How to make the perfect vegan ragu – recipe – The Guardian

January 11, 2023 by No Comments

There are many great plant-based Italian recipes – pasta alla norma, mushroom risotto, pasta e fagioli (sometimes) – but none, it must be said, packs quite the savoury punch of a classic ragù alla bolognese. If you believe vegans deserve as much pleasure in this brief and brutish life as everyone else, then attempting to reverse engineer this one for them (and for everyone else who is trying to cut down on their meat consumption) feels very much like a mission worth annoying a few purists for.

The challenge, it turned out, was less in recreating the experience without using animal products – there are plenty of umami-packed ingredients out there that fit the bill – than working out what to call it. “Vegan ragu” feels oxymoronic, given the word literally means “meat sauce”, yet “bolognese”, implying as it does the use of dairy products, is equally open to nitpicking. But let the pedants argue amongst themselves – we’ve got pasta to eat.

The “meat”

Beans and lentils: Sue Quinn’s vegan ragu (all thumbnails by Felicity Cloake).

Or, rather, the meat substitute. Traditionally, such ragus are made from minced beef, not too lean, and often in combination with cured and/or minced pork and sweet, earthy chicken livers – a combination that doesn’t immediately suggest plant-based alternatives. Ideally, whatever is used should have similar fatty, earthy, umami-rich qualities, and a similarly chewy, yet juicy texture. (Note that I have not delved into the world of vegan mince here; if you’re a fan, though, you may wish to use it here instead.)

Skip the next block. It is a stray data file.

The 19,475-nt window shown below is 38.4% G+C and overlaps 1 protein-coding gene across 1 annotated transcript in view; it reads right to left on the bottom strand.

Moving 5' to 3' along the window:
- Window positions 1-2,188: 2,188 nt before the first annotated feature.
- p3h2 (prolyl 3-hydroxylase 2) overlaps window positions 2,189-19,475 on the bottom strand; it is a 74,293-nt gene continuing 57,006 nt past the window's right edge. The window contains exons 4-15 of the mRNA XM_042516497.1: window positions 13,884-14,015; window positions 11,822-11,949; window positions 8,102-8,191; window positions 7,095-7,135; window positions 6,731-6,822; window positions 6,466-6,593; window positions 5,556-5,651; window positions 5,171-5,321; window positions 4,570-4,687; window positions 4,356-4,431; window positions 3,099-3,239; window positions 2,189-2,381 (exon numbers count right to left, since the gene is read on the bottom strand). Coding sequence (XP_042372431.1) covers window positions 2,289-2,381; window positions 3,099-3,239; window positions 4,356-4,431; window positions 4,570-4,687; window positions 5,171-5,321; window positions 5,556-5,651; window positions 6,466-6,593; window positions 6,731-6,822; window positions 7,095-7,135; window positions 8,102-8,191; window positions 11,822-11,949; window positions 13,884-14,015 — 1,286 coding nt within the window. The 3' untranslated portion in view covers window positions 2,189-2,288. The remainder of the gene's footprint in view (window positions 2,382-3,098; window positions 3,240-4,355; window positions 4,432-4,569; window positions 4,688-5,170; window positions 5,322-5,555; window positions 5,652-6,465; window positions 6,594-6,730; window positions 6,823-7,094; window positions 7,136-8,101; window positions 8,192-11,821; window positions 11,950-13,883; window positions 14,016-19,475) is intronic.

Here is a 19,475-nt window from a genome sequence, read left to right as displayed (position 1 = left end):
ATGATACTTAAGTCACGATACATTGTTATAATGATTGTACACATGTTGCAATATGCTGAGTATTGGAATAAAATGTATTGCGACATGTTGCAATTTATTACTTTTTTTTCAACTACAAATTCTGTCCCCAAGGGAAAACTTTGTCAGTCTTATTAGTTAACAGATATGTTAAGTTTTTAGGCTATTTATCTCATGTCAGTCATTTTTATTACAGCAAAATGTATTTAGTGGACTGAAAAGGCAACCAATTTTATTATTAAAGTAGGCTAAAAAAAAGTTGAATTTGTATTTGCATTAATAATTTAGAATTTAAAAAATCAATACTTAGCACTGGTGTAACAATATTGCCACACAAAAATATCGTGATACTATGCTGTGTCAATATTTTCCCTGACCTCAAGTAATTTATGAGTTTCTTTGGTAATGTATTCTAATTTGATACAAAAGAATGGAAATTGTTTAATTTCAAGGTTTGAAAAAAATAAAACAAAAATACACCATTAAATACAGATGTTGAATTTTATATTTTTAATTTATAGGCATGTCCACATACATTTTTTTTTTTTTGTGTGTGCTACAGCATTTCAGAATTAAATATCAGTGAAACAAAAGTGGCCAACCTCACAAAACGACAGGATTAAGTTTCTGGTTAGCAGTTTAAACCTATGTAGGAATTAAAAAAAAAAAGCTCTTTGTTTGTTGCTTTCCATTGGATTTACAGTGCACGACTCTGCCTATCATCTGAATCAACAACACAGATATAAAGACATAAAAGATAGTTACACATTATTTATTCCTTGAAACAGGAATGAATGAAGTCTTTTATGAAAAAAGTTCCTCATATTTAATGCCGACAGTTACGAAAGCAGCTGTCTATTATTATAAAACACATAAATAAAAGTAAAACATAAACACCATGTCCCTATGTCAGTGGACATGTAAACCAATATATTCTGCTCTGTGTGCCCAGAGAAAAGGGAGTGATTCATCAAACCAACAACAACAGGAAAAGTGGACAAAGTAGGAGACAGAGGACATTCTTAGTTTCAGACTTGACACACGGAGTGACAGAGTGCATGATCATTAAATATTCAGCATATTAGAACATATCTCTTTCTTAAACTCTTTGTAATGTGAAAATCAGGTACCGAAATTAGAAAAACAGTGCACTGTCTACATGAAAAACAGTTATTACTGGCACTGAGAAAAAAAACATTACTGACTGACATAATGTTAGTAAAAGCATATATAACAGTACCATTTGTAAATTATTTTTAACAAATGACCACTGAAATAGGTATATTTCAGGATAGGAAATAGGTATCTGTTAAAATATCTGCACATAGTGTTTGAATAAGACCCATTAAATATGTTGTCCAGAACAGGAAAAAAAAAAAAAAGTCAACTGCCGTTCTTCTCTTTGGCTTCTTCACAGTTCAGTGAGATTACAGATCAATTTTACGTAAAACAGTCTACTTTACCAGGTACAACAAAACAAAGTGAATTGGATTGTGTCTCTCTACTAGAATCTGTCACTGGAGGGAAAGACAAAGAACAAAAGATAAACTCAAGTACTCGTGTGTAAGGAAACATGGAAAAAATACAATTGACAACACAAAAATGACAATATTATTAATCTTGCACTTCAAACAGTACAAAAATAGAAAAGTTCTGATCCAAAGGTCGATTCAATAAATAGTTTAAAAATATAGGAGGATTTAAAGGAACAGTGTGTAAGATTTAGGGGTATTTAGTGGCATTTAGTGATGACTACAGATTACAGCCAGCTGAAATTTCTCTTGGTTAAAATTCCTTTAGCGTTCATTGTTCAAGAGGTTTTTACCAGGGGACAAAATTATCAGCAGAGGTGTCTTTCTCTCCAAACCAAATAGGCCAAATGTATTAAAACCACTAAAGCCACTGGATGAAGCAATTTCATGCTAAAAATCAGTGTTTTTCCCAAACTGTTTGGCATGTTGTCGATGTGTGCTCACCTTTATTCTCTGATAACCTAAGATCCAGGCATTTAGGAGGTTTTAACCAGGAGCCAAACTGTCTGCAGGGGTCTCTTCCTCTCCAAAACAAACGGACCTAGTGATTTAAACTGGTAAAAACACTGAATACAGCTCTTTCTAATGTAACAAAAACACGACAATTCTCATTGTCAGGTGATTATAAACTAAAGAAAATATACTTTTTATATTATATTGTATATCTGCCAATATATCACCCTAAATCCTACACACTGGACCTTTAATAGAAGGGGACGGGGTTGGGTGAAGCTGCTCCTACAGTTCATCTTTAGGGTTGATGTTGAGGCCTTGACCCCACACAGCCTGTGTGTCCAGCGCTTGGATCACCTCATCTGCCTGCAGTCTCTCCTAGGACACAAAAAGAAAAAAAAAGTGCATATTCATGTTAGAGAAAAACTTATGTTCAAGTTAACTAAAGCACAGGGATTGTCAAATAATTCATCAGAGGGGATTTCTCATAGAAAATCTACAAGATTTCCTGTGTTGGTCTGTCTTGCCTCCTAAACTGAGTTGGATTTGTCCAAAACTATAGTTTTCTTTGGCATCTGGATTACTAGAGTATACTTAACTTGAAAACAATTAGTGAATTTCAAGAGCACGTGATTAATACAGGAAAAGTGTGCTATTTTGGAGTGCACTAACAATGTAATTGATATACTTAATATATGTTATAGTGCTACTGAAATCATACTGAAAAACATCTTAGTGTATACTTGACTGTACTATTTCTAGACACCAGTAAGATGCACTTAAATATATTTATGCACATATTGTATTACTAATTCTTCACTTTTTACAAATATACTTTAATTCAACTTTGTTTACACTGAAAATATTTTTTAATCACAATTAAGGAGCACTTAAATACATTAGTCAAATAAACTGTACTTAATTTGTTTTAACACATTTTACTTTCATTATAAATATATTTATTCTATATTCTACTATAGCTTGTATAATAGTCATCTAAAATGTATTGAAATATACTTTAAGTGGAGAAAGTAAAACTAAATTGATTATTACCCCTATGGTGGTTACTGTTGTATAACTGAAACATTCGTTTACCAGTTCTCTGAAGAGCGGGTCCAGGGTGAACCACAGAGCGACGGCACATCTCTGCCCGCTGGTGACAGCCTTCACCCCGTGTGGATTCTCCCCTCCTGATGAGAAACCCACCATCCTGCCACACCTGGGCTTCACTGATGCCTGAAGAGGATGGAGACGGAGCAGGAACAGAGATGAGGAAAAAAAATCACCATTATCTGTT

Mushrooms, which, according to Serious Eat’s Daniel Gritzer, “are an obvious choice, thanks to their deeply savory flavor” are popular, with Gritzer and Alexa Weibel for the New York Times using chestnut, Yotam Ottolenghi and Ixta Belfrage shiitake in their book Flavour, and Gizzi Erskine chestnut, shiitake and portobello. Erskine and Ottolenghi/Belfrage also add dried mushrooms, the former rehydrated and finely chopped, the latter blitzed to a powder and deployed as an astonishingly umami-rich seasoning that I’m definitely stealing. With so many flavours going on in this sauce, I find the fresh mushrooms useful chiefly for their juicy bulk, so I’ll be using the ordinary chestnut variety, though my testers and I decide they’re too insubstantial to do the job alone; a second, more robust element …….



Leave a Comment

Your email address will not be published. Required fields are marked *